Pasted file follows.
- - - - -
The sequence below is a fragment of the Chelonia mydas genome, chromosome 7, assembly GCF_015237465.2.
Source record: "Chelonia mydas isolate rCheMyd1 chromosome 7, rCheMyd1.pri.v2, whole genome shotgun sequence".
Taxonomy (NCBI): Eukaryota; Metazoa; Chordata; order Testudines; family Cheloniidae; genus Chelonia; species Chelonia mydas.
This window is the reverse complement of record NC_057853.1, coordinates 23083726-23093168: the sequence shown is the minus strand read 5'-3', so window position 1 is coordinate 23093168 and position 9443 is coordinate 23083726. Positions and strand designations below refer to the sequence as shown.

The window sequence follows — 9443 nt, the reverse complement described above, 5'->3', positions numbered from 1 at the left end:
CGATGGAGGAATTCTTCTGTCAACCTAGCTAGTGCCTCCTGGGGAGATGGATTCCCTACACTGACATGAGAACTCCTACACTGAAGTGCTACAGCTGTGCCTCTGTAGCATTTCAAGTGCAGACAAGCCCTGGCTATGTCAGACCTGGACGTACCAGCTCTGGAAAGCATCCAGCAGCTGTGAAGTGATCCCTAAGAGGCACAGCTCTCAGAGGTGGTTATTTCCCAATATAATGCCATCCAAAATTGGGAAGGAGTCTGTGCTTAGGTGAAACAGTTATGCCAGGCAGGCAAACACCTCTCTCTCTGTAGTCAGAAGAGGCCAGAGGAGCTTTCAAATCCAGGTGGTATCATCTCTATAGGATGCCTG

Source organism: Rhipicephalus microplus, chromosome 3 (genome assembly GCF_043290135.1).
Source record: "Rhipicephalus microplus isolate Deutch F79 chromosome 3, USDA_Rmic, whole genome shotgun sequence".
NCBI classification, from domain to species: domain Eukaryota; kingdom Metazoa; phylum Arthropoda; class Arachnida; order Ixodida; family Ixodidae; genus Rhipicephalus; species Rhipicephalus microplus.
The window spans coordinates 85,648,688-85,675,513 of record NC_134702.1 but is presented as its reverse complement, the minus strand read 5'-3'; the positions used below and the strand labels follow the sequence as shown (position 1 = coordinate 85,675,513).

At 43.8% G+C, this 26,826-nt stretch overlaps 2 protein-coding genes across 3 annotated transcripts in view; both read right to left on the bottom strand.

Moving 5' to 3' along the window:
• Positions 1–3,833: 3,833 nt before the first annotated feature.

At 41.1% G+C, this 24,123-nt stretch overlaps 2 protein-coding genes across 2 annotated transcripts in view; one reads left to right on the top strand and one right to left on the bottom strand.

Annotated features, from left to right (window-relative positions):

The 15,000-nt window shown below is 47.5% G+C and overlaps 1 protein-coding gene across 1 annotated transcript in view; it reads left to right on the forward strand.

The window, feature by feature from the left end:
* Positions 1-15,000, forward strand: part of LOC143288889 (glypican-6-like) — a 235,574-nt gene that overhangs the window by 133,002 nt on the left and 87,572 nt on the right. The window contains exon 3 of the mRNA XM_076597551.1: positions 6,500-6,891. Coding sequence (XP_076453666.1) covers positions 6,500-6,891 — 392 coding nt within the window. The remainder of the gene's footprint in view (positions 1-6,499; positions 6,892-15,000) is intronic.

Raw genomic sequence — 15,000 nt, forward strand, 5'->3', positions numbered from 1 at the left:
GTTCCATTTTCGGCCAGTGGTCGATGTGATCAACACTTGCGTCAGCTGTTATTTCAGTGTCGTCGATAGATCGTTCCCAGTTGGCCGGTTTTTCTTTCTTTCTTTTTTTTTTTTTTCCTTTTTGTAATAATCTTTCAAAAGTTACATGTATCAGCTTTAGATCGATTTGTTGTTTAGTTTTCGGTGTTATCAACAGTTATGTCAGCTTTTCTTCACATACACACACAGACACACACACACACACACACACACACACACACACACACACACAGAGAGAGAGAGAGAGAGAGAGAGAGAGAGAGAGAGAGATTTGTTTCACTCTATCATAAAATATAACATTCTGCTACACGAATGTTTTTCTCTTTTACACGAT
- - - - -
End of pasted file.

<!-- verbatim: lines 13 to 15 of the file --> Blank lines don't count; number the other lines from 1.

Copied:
• Positions 1–3,833: 3,833 nt before the first annotated feature.

At 41.1% G+C, this 24,123-nt stretch overlaps 2 protein-coding genes across 2 annotated transcripts in view; one reads left to right on the top strand and one right to left on the bottom strand.

Annotated features, from left to right (window-relative positions):